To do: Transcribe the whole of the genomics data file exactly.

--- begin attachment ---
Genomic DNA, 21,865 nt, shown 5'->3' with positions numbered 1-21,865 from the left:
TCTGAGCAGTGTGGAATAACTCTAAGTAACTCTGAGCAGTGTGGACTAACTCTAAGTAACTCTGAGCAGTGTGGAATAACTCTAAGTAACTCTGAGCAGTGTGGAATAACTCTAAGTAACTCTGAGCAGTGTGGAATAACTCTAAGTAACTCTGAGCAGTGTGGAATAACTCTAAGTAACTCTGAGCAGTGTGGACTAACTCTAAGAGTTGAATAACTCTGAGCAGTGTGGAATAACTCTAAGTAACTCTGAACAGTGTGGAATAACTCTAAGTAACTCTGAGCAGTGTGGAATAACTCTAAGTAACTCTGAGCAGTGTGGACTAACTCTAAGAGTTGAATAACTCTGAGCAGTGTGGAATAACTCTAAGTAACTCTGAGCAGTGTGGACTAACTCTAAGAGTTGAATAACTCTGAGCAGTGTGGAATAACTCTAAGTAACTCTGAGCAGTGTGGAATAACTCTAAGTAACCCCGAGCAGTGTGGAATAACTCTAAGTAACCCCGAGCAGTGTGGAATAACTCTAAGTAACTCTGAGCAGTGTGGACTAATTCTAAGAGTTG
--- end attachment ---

Genomic DNA, 21,865 nt, shown 5'->3' with positions numbered 1-21,865 from the left:
TCTGAGCAGTGTGGAATAACTCTAAGTAACTCTGAGCAGTGTGGACTAACTCTAAGTAACTCTGAGCAGTGTGGAATAACTCTAAGTAACTCTGAGCAGTGTGGAATAACTCTAAGTAACTCTGAGCAGTGTGGAATAACTCTAAGTAACTCTGAGCAGTGTGGAATAACTCTAAGTAACTCTGAGCAGTGTGGACTAACTCTAAGAGTTGAATAACTCTGAGCAGTGTGGAATAACTCTAAGTAACTCTGAACAGTGTGGAATAACTCTAAGTAACTCTGAGCAGTGTGGAATAACTCTAAGTAACTCTGAGCAGTGTGGACTAACTCTAAGAGTTGAATAACTCTGAGCAGTGTGGAATAACTCTAAGTAACTCTGAGCAGTGTGGACTAACTCTAAGAGTTGAATAACTCTGAGCAGTGTGGAATAACTCTAAGTAACTCTGAGCAGTGTGGAATAACTCTAAGTAACCCCGAGCAGTGTGGAATAACTCTAAGTAACCCCGAGCAGTGTGGAATAACTCTAAGTAACTCTGAGCAGTGTGGACTAATTCTAAGAGTTG